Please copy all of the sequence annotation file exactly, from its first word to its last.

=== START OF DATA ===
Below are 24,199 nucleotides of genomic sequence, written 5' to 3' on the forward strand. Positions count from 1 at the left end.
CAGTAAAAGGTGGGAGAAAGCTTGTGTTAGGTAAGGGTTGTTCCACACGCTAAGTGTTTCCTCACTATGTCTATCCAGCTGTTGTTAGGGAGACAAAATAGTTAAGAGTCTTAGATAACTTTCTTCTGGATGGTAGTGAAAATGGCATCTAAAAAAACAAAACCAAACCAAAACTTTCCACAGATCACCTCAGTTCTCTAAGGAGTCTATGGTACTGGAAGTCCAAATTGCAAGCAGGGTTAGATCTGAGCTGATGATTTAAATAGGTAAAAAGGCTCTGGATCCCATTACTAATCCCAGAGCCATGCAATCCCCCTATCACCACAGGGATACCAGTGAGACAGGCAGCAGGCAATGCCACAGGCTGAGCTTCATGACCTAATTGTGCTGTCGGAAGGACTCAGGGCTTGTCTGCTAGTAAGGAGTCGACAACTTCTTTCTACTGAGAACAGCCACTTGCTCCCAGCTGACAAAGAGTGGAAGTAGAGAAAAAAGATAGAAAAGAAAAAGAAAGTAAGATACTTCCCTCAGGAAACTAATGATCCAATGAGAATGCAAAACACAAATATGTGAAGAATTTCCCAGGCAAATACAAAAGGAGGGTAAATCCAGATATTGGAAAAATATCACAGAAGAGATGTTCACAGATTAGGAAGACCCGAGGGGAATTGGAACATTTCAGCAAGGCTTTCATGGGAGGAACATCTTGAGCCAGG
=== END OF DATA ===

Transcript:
Below are 24,199 nucleotides of genomic sequence, written 5' to 3' on the forward strand. Positions count from 1 at the left end.
CAGTAAAAGGTGGGAGAAAGCTTGTGTTAGGTAAGGGTTGTTCCACACGCTAAGTGTTTCCTCACTATGTCTATCCAGCTGTTGTTAGGGAGACAAAATAGTTAAGAGTCTTAGATAACTTTCTTCTGGATGGTAGTGAAAATGGCATCTAAAAAAACAAAACCAAACCAAAACTTTCCACAGATCACCTCAGTTCTCTAAGGAGTCTATGGTACTGGAAGTCCAAATTGCAAGCAGGGTTAGATCTGAGCTGATGATTTAAATAGGTAAAAAGGCTCTGGATCCCATTACTAATCCCAGAGCCATGCAATCCCCCTATCACCACAGGGATACCAGTGAGACAGGCAGCAGGCAATGCCACAGGCTGAGCTTCATGACCTAATTGTGCTGTCGGAAGGACTCAGGGCTTGTCTGCTAGTAAGGAGTCGACAACTTCTTTCTACTGAGAACAGCCACTTGCTCCCAGCTGACAAAGAGTGGAAGTAGAGAAAAAAGATAGAAAAGAAAAAGAAAGTAAGATACTTCCCTCAGGAAACTAATGATCCAATGAGAATGCAAAACACAAATATGTGAAGAATTTCCCAGGCAAATACAAAAGGAGGGTAAATCCAGATATTGGAAAAATATCACAGAAGAGATGTTCACAGATTAGGAAGACCCGAGGGGAATTGGAACATTTCAGCAAGGCTTTCATGGGAGGAACATCTTGAGCCAGG